Browsing through any of the major digital marketplaces on Xbox One, PlayStation 4, or Nintendo Switch provides a constant assault of brand new titles. AAA games, indie darlings, up-and-coming developers – there’s always a huge choice, whatever your platform of choice.
As such, we are often guilty of judging a game at first glance. A simple picture and a very brief summary is quite often what determines whether or not we fork out hard cash for a game – well, one that hasn’t been marketed across every billboard and bus stop in the country. We’ve all heard the saying “never judge a book by its cover,” and Windbound is the epitome of that philosophy.
Windbound’s charming and warm exterior hides a complicated mash of genres, as rogue-like elements provide brutal punishment alongside a more traditional open-world RPG design. A beautiful art style and captivating visuals are sure to lure many a brave sailor to these treacherous seas, but what sits on the horizon may well be unexpected.
You begin your adventure as Kara, a young girl who awakens on the beach of an unknown island. Separated from her tribe after a deadly storm, she hopes to survive on her wits and determination alone – and you’re going to need an ample supply of both to survive these seas.
The basic fundamentals of Windbound are familiar and easy to grasp. You explore islands, gathering the regular materials. There’s a lot of recipes and crafting options available; for instance, you’ll have to gather rocks and sticks to make weapons and a campfire, and you’ll need bamboo and wood to upgrade and enhance your raft. Most of the crafting works, and you can gather materials to make tools to gather stronger materials for upgrades.
I did struggle on some chapters. Items I needed to craft something as basic as an axe seemed completely unavailable until I reached the next area. While the regular crafting materials are common and easy to find, a lot of the most basic items require unique materials only obtainable from specific enemies.
All of this would be incredibly frustrating and dull if Windbound wasn’t so damn beautiful. The game looks absolutely fantastic, and coupled with the calming soundtrack, any feeling of repetition is quickly overcome with the joy of just being in the moment. However, that’s also another potential problem.
Windbound’s default difficulty is rogue-like. There is a story difficulty without the harsher penalties, but I got the distinct impression throughout that the rogue-like difficulty was its original design. Traveling between the islands is so visually pleasing to be almost hypnotic. You raise the sails, grab your belongings, and set your sights on the next island on the horizon.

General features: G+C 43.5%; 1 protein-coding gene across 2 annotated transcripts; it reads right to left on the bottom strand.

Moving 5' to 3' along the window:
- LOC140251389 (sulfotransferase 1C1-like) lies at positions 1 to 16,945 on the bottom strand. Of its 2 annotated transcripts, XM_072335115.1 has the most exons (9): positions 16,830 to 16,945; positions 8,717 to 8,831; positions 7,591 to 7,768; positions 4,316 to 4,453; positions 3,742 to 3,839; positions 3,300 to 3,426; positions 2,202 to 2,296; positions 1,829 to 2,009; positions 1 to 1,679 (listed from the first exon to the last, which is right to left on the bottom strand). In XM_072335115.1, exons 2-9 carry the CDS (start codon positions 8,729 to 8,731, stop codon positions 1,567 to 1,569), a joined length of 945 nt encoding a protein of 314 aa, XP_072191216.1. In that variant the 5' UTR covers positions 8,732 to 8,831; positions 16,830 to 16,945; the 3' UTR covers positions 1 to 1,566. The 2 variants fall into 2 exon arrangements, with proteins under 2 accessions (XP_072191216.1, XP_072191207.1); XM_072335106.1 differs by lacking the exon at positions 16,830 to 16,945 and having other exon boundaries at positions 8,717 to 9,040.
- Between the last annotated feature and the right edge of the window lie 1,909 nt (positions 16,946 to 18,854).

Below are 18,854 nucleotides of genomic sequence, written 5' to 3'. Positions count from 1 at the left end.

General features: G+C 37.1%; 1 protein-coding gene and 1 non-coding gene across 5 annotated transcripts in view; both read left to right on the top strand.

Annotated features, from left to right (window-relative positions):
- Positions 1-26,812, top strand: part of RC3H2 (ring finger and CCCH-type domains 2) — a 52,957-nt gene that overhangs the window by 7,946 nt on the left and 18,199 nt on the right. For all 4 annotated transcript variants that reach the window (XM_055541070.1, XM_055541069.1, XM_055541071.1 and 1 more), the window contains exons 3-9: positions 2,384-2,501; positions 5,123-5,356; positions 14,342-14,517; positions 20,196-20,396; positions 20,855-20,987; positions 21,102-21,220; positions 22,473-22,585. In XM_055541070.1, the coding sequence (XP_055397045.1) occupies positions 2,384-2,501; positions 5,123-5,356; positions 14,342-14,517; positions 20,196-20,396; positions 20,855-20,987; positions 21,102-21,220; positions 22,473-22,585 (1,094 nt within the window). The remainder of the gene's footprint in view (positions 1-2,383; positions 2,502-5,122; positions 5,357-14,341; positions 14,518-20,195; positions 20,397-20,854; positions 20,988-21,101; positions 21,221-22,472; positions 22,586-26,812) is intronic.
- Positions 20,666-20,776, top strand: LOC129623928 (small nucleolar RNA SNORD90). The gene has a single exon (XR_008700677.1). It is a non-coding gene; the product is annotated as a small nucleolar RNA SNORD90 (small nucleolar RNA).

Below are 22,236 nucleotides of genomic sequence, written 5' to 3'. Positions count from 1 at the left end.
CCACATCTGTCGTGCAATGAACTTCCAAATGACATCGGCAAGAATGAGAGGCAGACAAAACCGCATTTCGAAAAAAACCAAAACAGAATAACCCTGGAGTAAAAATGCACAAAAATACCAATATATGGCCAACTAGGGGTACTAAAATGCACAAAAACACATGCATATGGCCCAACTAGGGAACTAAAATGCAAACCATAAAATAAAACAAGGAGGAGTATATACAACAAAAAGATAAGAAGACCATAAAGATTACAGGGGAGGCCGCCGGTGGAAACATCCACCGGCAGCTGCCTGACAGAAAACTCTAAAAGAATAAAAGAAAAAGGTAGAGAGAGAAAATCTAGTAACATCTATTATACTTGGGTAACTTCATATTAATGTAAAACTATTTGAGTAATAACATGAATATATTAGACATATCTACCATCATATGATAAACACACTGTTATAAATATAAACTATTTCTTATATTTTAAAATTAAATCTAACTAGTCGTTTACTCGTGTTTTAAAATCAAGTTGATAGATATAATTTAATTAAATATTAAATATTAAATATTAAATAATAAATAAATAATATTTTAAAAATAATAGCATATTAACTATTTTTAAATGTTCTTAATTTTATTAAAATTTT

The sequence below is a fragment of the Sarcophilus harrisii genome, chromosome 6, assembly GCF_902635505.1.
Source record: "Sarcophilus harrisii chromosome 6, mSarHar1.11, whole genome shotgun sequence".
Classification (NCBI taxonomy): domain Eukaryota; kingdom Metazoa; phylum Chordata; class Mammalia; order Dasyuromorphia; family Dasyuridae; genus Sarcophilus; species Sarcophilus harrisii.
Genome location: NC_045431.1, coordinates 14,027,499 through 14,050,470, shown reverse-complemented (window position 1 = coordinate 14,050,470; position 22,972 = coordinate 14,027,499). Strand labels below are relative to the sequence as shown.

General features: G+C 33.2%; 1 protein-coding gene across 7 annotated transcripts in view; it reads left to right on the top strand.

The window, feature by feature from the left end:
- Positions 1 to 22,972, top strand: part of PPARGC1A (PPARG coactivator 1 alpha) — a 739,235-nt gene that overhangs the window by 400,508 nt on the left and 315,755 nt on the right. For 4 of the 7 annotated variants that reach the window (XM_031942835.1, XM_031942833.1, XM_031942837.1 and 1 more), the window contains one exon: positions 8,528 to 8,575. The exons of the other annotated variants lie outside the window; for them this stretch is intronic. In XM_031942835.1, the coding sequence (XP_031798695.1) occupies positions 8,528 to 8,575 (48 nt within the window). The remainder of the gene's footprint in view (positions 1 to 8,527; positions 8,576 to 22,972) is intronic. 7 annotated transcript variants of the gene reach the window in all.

Soft piano notes fill the air as you glance around, looking at the colorful reefs in the distance, almost pausing to breath in that fresh…BAM. You’re dead. That’s it. Your boat is destroyed and you drown. You lose all story progress and most of your items, then return to Chapter 1. I can recall at least six different incidents where I died glancing away at the screen for just a second, or missing a school of jellyfish under the waves. What initially frustrated me to a point of nearly turning it off, soon grew into something more.
Life is a beautiful thing. One moment you’re glancing at the clouds and appreciating all that’s good in life, the next you’re picking yourself up out the gutter. That’s very much Windbound’s design. While initially I thought the combination of open-world exploration and rogue-like was a completely bizarre mishmash, I grew to love it over time. Dying and starting afresh was always a challenge, but something just kept dragging me back in.
Outside of the crafting and exploration, there’s a very basic combat system. Most enemies provide little challenge, acting as a source of food and materials rather than a potential death and restart. There are several more challenging enemies that appear, each promising a selection of new recipes if you’re able to take them down. While each of the unique enemies boasts different attacks and patterns, the overall approach is much in the same. You dodge and attack until they are defeated. It’s standard, but also very welcome in a game that is already brutal when things go south.
Windbound’s most exciting sequences come between chapters, as expanding murals provide the main insight into the games narrative direction. Kara is then tasked with reaching the next island through a portal. However, between you and that portal is a challenging ride through turbulent waters. These sequences, while short, are extremely fun and really highlight its fantastic visuals. Watching a frothing wave storming up behind you, granting you huge boosts to speed as you look ahead at reef filled waters and school of jellyfish – any of which can end your adventure in an instant.
Windbound’s biggest downfall is not the crazy combination of genres, the sometimes frustrating search for crafting materials, or even the brutally punishing survival difficulty. It’s just a bit broken. I encountered several bugs that not only killed that particular run, but also made the entire profile useless and broken – forcing me to start from scratch without any of the rogue-like progressive rewards that I had gathered on previous runs.
And some of these rewards are hugely beneficial. A bow that never breaks, reduced hunger, increased carry capacity – the progressive elements of the rogue-like aspects of the game really made future runs more fun and exciting. Despite this, losing all of that – multiple times – was incredibly frustrating.
Windbound’s visual appeal is sure to lure in players expecting an entirely different experience. That said, I grew to love a game that I initially couldn’t stand. It’s beautiful, charming, captivating, and completely brutal without apology. One of my favorite games of the year so far.
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